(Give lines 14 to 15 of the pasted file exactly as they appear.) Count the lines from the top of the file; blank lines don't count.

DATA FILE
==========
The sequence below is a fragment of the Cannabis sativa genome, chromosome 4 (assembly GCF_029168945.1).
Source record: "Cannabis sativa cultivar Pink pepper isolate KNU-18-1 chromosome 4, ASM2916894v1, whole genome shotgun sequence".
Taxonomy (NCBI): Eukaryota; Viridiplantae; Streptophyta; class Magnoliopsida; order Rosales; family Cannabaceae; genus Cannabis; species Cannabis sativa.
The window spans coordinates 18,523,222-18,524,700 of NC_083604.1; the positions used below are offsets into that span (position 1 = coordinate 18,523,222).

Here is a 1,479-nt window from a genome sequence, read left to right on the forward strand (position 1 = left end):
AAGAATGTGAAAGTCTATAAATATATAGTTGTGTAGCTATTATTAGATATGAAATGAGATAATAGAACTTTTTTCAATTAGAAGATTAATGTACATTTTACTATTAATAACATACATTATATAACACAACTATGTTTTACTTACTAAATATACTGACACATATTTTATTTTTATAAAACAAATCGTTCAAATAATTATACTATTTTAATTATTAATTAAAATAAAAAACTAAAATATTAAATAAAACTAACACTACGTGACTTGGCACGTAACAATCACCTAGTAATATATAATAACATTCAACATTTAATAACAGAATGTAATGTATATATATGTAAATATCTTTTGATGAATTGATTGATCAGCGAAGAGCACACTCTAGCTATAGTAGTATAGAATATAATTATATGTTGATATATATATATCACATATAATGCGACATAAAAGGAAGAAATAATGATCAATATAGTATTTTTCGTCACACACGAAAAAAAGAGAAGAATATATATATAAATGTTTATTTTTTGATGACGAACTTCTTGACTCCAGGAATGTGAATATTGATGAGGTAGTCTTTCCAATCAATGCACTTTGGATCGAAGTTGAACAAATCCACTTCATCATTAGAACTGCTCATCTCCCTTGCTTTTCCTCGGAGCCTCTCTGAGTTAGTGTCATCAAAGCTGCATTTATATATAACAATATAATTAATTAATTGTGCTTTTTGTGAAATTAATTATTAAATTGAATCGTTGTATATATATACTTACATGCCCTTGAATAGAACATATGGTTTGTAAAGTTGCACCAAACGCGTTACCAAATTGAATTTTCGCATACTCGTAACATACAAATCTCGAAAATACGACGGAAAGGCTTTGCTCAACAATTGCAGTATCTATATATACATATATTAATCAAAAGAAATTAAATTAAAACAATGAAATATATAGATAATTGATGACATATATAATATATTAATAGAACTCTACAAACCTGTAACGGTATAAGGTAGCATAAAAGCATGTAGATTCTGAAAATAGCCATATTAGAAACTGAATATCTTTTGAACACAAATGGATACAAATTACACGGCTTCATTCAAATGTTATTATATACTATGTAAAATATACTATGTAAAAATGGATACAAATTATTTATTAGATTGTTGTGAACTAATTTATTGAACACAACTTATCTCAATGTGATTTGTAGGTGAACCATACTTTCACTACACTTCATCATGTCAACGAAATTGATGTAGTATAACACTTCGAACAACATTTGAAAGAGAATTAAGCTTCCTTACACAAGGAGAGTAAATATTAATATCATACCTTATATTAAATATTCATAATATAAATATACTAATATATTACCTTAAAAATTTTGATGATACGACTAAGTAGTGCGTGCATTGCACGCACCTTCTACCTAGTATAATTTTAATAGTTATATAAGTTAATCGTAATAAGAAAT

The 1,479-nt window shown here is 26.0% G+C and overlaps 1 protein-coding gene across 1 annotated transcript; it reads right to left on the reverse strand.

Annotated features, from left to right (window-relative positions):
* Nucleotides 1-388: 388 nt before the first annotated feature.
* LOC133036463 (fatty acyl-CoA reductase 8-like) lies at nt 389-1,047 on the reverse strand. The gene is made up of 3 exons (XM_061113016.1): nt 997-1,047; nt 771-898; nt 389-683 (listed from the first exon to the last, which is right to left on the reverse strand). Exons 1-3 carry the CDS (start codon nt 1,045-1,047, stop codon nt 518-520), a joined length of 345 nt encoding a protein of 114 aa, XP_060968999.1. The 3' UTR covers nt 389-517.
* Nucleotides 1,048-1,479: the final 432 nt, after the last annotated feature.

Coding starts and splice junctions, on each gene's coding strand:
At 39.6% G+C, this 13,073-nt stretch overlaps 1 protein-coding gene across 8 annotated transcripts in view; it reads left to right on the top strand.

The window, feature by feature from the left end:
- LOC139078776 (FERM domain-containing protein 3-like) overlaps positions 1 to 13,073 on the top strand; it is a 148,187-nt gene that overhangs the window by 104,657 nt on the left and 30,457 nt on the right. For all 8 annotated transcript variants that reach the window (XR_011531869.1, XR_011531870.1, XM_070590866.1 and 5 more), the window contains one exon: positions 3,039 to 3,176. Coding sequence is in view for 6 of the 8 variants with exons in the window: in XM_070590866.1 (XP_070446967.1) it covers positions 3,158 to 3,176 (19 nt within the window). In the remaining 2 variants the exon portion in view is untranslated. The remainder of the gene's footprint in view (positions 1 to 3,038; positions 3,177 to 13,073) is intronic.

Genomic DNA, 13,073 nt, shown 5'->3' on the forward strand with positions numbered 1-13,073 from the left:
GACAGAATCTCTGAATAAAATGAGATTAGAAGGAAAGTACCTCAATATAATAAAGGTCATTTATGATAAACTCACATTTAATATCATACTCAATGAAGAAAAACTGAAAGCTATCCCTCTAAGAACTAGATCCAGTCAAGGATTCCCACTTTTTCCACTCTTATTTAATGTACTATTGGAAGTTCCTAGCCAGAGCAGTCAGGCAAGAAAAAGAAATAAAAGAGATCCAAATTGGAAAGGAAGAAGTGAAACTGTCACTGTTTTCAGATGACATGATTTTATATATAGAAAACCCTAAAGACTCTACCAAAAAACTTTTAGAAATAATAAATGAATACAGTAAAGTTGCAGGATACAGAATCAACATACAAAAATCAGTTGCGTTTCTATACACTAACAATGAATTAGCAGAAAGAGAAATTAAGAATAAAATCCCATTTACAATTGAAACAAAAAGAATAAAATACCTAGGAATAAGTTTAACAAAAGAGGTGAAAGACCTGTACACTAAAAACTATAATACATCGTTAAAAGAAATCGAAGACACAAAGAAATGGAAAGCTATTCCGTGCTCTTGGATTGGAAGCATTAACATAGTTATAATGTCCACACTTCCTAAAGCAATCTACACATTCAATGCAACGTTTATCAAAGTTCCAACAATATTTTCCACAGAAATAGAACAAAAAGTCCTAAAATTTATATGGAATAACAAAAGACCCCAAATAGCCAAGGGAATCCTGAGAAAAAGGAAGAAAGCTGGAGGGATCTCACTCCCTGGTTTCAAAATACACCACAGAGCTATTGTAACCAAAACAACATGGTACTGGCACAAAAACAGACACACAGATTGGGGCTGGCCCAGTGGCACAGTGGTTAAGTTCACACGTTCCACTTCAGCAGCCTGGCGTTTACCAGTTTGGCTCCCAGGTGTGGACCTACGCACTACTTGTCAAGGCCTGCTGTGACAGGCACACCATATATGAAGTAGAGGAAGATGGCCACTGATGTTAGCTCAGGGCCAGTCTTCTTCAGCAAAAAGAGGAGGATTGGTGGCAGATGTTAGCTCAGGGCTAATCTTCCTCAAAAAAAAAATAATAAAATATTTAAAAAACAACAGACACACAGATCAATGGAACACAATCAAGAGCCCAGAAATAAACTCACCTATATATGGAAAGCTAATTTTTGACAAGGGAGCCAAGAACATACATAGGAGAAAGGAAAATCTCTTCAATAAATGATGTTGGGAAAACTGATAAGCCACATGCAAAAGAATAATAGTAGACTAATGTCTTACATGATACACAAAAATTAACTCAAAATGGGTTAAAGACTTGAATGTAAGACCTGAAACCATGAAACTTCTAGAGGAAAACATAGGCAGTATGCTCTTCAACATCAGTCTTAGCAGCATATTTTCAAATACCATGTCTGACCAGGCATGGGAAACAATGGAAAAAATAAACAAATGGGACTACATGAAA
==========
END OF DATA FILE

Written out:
The window, feature by feature from the left end:
- LOC139078776 (FERM domain-containing protein 3-like) overlaps positions 1 to 13,073 on the top strand; it is a 148,187-nt gene that overhangs the window by 104,657 nt on the left and 30,457 nt on the right. For all 8 annotated transcript variants that reach the window (XR_011531869.1, XR_011531870.1, XM_070590866.1 and 5 more), the window contains one exon: positions 3,039 to 3,176. Coding sequence is in view for 6 of the 8 variants with exons in the window: in XM_070590866.1 (XP_070446967.1) it covers positions 3,158 to 3,176 (19 nt within the window). In the remaining 2 variants the exon portion in view is untranslated. The remainder of the gene's footprint in view (positions 1 to 3,038; positions 3,177 to 13,073) is intronic.